Abstract

A >2.5-km-thick succession of Tertiary strata in the Eastern Cordillera of southern central Bolivia consists of predominantly fluvial and lacustrine deposits. The age of the base of the succession is middle Paleocene, and its upper part (which is erosionally truncated) is probably late Oligocene–early Miocene. The lower 50–130 m of the succession consists of interbedded fluvial sandstone and mudstone (including minor paleosols) of the Santa Lucía Formation. These strata are overlain by up to 50 m of pervasively pedogenically altered mudstone and sandstone in the upper part of the Santa Lucía Formation and lower part of the Impora Formation that may represent much of late Paleocene–Eocene time. Above the paleosol zone is a thin zone (∼10 m) of lacustrine carbonate and clastic rocks in the uppermost Impora Formation, and this in turn is overlain by a >2000-m-thick, upward-coarsening succession of clastic fluvial deposits in the Cayara, Camargo, and Suticollo Formations. Paleocurrent data indicate that fluvial channels that deposited the Santa Lucía, Impora, and Cayara Formations flowed mainly westward, whereas channels responsible for the Camargo and Suticollo Formations flowed generally eastward. Modal sandstone petrographic data show a long-term evolution from subarkosic (during Santa Lucía deposition) to quartz arenitic (during Impora and Cayara deposition) to sublitharenitic (during Camargo and Suticollo deposition) compositions.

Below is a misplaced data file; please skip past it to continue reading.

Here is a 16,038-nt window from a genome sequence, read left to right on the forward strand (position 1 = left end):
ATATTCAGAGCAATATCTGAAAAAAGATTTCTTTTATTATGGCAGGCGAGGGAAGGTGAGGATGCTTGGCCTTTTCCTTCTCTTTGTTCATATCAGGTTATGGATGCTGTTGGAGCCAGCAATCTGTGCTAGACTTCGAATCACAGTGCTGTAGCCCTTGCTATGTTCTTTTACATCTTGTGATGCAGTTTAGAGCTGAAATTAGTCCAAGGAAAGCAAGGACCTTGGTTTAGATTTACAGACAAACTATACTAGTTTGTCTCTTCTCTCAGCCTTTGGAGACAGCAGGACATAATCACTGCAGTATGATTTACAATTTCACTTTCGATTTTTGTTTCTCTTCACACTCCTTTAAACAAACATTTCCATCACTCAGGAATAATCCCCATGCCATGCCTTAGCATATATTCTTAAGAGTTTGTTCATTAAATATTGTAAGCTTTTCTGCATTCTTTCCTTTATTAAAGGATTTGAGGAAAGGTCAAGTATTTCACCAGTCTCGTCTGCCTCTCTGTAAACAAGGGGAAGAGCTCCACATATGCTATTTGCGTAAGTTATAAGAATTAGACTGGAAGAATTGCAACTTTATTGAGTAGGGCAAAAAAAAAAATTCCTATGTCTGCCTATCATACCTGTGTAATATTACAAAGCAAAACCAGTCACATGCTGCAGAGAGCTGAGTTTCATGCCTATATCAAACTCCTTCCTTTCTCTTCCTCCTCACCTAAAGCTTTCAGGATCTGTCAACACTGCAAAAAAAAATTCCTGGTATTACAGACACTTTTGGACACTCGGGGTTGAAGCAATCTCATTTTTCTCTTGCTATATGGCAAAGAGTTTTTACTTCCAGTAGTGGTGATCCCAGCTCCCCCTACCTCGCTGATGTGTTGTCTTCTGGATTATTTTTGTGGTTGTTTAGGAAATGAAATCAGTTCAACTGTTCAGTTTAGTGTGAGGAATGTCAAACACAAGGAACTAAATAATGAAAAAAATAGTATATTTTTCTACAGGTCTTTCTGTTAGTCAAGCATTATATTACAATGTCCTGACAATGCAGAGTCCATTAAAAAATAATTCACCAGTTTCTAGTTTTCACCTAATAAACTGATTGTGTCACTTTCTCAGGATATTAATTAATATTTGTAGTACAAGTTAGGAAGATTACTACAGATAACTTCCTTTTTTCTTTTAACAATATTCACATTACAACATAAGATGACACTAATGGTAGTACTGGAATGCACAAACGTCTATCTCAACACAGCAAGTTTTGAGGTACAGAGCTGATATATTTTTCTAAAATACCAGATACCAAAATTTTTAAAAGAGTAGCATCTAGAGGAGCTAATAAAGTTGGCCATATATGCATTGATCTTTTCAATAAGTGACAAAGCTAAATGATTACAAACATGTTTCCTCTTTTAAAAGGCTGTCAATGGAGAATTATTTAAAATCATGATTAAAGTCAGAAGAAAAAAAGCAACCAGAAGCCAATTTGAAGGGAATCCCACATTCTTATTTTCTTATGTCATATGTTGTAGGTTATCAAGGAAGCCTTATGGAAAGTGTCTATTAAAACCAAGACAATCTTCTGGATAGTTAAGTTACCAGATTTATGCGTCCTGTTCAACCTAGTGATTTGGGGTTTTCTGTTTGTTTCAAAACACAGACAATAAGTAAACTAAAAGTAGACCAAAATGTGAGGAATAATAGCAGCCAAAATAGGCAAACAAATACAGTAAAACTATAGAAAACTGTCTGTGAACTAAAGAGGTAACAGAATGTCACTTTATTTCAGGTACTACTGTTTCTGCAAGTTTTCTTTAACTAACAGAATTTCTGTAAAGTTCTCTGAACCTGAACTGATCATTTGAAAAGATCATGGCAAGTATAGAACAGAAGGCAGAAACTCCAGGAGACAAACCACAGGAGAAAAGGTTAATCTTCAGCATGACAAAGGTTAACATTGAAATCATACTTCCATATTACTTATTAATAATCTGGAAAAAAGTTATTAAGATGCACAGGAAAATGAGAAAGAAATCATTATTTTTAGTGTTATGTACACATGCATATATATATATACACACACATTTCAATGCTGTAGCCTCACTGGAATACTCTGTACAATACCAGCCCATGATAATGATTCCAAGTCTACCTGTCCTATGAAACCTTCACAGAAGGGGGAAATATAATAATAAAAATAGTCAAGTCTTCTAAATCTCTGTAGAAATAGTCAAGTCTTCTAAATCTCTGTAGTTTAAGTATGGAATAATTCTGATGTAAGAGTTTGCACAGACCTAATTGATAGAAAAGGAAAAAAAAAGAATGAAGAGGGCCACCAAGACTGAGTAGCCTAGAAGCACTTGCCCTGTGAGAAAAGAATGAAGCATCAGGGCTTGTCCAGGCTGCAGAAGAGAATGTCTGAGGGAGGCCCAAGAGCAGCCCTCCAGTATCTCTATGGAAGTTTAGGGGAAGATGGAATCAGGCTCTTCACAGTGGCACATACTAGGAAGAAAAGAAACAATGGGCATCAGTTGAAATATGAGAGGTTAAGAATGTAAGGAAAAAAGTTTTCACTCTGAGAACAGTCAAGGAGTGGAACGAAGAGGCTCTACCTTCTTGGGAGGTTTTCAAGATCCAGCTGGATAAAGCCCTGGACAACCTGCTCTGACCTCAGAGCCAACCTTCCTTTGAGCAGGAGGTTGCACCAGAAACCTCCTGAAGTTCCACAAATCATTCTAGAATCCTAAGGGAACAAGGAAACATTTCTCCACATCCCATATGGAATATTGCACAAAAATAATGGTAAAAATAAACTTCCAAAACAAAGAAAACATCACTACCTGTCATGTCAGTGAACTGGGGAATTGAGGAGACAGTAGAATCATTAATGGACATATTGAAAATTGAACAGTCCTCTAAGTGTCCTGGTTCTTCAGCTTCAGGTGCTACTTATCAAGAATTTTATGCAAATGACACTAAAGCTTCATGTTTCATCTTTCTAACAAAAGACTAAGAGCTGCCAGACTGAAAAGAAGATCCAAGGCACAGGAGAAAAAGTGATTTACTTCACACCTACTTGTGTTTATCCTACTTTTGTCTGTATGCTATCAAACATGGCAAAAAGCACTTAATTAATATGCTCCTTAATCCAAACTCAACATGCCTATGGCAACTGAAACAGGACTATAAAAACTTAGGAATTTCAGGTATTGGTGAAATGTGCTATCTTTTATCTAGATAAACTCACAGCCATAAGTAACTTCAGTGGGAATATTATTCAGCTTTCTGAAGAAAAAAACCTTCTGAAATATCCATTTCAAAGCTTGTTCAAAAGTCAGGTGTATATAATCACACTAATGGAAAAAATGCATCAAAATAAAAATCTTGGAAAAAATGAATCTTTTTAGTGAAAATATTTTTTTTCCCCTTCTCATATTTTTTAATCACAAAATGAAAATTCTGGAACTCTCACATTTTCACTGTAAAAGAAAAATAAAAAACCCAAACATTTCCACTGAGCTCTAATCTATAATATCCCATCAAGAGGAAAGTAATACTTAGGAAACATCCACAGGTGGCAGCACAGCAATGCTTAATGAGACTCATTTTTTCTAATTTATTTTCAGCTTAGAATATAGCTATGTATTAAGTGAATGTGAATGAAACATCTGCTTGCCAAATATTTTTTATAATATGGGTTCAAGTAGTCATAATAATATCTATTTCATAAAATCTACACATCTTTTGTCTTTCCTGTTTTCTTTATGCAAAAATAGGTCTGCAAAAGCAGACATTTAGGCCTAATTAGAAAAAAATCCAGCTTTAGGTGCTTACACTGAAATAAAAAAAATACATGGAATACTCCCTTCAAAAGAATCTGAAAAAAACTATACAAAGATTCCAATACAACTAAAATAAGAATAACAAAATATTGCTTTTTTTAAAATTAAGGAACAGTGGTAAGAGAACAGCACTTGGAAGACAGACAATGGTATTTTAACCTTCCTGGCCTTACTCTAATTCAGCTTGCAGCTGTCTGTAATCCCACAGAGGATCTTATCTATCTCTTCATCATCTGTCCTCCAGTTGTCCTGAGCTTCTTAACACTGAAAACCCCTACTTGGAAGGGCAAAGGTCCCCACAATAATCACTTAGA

We argue that the lithofacies and sediment- accumulation history of this succession are most consistent with deposition in an eastward-migrating foreland basin system. Critical to this interpretation is the zone of extreme stratigraphic condensation in the lower Impora Formation, the inferred upper Paleocene–Eocene part of the succession. The abrupt decrease in sediment accumulation represented by this zone is difficult to reconcile with the leading alternative model in which continuous, postrift thermal subsidence resulted in a gradual, continuous decay of early Tertiary sediment-accumulation rates. Stratigraphic condensation is, however, consistent with passage of the forebulge through the region, an interpretation that also can be reconciled with the record of foreland basin development in the Altiplano to the west and gross sediment accumulation patterns in the Sub andean zone and modern foreland basin to the east. Simple flexural modeling and palinspastic reconstruction of the complete Cenozoic migration history of the foreland basin system suggest that ∼1000 km of foreland lithosphere has been underthrust westward beneath the Andean orogenic belt at the latitude of southern Bolivia. The amount of middle and lower crust that would have been added to the Andean infrastructure is sufficient to explain the pres ent crustal thicknesses in Bolivia.

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